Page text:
Flexible 'e-skin' film lets us turn our bodies into LED displays

Researchers at the University of Tokyo have developed an ultra-thin film that can accommodate LEDs, creating the first functional, flexible, impermeable, light-up skin. 

Courtesy of Someya Laboratory
The electronic skin in use on a human hand.

Researchers at the University of Tokyo have brought us one step closer to the science fiction future our grandparents imagined, by turning electronic skin (e-skin) technology into a light display.

The skin’s developers say their research gives consumers a way to downsize from bulky electronic devices to the streamlined tech of the future.

Thin and flexible e-skin is part of the new generation of wearable electronics, ranging from bulky Fitbits to ultra-thin wearable smartwatches and other electronics. But even those have typically been inflexible – until now.

Electronic skin is a step towards even lighter, more functional wearable tech.

"The advent of mobile phones has changed the way we communicate," said Professor Takao Someya, one of the study’s authors, in a press release. “While these communication tools are getting smaller and smaller, they are still discrete devices that we have to carry with us.”

Now, says Dr. Someya, e-skin can perform the same functions as handheld devices, plus measure stress or emotions. In his vision, e-skin could change communication forever.

“In addition to not having to carry a device with us at all times,” said Someya, “they might enhance the way we interact with those around us or add a whole new dimension to how we communicate."

The possible functions of e-skin are manifold.

According to their press release, electronic skin is ultra thin, ultra flexible, and constructed of layers of silicon oxynitrite and parylene. These layers envelop 3-millimeter-thick electronic devices called Polymer Light Emitting Diodes (PLEDs) and Organic Photodetectors (OPDs), protecting them from from air and water damage.

Each tiny diode functions as a single pixel. When multiple diodes in the electronic skin light up together, they create a display that can include numbers or images.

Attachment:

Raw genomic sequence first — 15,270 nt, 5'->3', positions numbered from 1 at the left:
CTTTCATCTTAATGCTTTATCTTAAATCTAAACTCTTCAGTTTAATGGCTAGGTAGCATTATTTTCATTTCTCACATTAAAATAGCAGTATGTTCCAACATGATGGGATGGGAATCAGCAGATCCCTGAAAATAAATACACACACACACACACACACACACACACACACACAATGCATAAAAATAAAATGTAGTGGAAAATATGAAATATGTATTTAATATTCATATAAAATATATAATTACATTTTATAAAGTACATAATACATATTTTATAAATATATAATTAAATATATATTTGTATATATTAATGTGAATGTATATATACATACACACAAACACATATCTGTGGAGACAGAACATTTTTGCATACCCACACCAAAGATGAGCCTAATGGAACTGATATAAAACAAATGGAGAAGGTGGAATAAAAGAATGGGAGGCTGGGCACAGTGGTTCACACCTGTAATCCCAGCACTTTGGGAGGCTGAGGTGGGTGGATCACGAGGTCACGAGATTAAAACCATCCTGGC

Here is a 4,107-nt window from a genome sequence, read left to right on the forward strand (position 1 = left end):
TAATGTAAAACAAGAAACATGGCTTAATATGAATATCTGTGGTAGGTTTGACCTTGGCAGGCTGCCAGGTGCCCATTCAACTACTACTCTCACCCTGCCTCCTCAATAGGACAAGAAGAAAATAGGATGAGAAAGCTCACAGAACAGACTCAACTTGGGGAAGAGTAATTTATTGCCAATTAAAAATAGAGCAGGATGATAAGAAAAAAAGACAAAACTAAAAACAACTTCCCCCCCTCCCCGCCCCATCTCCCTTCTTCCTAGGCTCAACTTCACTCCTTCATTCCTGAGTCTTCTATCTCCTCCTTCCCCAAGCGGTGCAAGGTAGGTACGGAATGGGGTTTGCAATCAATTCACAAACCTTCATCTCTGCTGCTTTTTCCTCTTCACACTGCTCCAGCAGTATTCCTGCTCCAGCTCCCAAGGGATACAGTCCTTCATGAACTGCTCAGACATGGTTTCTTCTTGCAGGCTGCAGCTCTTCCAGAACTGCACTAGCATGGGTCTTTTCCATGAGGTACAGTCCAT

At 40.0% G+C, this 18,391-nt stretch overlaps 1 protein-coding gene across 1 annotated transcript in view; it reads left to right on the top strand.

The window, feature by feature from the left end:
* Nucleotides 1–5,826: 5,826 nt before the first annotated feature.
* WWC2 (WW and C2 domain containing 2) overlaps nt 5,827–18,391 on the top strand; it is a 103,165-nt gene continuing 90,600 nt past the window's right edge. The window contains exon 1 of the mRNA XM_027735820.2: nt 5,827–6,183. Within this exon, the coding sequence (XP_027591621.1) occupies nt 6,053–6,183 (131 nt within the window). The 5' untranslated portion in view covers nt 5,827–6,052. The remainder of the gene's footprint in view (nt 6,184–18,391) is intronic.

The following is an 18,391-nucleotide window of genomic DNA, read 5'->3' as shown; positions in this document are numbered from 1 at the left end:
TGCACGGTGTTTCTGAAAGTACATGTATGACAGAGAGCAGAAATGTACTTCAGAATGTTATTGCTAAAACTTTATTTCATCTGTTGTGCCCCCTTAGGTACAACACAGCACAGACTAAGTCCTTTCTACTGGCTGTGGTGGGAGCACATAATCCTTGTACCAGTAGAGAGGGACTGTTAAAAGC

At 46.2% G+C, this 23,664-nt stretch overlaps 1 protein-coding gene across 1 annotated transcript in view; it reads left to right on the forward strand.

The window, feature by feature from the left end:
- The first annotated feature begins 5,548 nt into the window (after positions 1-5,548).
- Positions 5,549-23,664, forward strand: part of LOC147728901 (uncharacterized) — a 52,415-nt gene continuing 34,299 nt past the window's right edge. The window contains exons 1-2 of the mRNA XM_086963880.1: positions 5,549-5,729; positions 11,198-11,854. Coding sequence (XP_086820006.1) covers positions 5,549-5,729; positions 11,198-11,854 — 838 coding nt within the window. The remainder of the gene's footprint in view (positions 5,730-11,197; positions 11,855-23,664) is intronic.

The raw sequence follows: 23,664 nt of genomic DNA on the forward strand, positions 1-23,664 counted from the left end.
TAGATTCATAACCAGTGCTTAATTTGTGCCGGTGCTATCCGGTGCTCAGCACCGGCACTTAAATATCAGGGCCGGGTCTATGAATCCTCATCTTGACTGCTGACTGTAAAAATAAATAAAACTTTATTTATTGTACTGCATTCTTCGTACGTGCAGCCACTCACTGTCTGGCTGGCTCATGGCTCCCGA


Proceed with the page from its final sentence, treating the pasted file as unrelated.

Researchers say that this PLED film also produced less heat and consumed less power than previous efforts.

The developers of e-skin envision countless uses for devices embedded in the skin-like film, including medical applications like measuring pulse rate or oxygen levels in the bloodstream.

The medical community has long waited for technology that can easily move and flex with the body.

Other uses for flexible, light-up skin range from fitness to fashion. Could photo-tattoos be in the future?

Researchers have been working on this technology for a long time, and have achieved a number of breakthroughs with related tech. Why is e-skin different?

For one, its flexibility surpasses previous attempts to create electronic skin. According to the Verge, you could crumple a patch of the electronic skin, complete with PLEDs, into a ball, then uncrumple it and use it immediately.

Scientists have also previously been unable to solve the problem of natural damage to PLEDs embedded within electronic skin. Air or moisture damage can degrade the technology within other types of e-skin. This new skin, with its alternating organic and inorganic layers, blocks out moisture. A layer that the scientists call the “passivation layer” seals out corrosive elements.

"What would the world be like if we had displays that could adhere to our bodies,” asks Someya, “and even show our emotions or level of stress or unease?”

The study was published online this week in Scientific Advances.

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